I remember when The Onion was still available as a printed newspaper in the Twin Cities. I distinctively remember picking one up as a child and being perplexed, then giddy. One of the front page headlines was something to the effect of, “If Only Hamster Knew What Happened to Last Hamster”, with a color photo of a hamster eating a carrot. The other print newspapers which surrounded The Onion had headlines about the Bush administration, or about sports, or violence, or community goings-on. This one had a blurb about a hamster. The Onion didn’t immediately register to me as a parody of the other publications– just as a welcome dose of absurdity and playfulness which was wholly appealing. Completely oblivious to the satirical nature of the Onion, I began eagerly watching the news with my parents in the morning, hoping I could recreate the delighted surprise I experienced when reading about a doomed hamster.
As Jonathan Swift’s “Modest Proposal” trained people to recognize the horror that may be cloaked in thorough and rationalized arguments, my encounter with this hamster got me comfortable with laughing at things I thought were silly. If The Onion was going to run something whimsical, then by kid logic, every news station and printed newspaper must be doing the same, just though more complicated adult in-jokes. When I really put on my listening hat and picked through the serious for the absurd, I was laughing all the time. This subconsciously trained me to be better at seeing through bullsh*t. Likening a news story on politics to a story about a hamster made everything, suddenly, much clearer. The Onion accidentally became my political initiation.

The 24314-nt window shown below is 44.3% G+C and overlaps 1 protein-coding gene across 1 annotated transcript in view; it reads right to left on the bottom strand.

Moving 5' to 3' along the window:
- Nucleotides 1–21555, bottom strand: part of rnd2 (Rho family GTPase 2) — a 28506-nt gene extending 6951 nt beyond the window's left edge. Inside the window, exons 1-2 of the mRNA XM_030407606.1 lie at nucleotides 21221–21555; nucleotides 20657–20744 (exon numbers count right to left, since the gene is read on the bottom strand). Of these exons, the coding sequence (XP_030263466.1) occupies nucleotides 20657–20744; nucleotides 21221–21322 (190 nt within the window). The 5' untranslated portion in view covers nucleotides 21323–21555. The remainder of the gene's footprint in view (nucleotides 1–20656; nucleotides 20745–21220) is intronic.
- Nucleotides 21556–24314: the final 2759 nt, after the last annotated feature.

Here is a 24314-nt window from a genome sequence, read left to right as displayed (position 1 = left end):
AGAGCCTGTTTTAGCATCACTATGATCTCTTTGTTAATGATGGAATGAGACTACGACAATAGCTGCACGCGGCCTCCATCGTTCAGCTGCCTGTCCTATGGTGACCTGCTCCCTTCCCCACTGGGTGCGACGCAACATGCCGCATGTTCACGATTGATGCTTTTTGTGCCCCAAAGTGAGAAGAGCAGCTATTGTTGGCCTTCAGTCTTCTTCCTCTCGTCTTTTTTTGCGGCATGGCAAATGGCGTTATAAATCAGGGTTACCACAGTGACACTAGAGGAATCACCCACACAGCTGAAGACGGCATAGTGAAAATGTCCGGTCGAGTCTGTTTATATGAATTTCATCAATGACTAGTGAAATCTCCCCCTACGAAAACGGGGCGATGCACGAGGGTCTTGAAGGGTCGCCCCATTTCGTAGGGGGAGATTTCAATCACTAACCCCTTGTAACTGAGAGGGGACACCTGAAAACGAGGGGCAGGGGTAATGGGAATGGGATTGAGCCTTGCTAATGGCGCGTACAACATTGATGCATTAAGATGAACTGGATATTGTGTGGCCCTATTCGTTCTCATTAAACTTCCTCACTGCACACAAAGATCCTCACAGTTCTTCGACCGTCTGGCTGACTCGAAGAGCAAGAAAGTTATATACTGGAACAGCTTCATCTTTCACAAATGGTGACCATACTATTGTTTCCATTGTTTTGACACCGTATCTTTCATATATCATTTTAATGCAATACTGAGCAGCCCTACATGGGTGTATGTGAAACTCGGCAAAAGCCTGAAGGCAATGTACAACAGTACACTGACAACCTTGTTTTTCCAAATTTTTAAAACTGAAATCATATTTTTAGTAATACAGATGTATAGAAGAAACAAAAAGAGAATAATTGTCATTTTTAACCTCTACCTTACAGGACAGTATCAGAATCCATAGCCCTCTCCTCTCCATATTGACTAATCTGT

These pockets of absurdity wake us up to the theater around us– not only making it more bearable, or acting like a salve, but revealing a deeper truth. Learning to laugh at bullsh*t makes you more keen on finding it.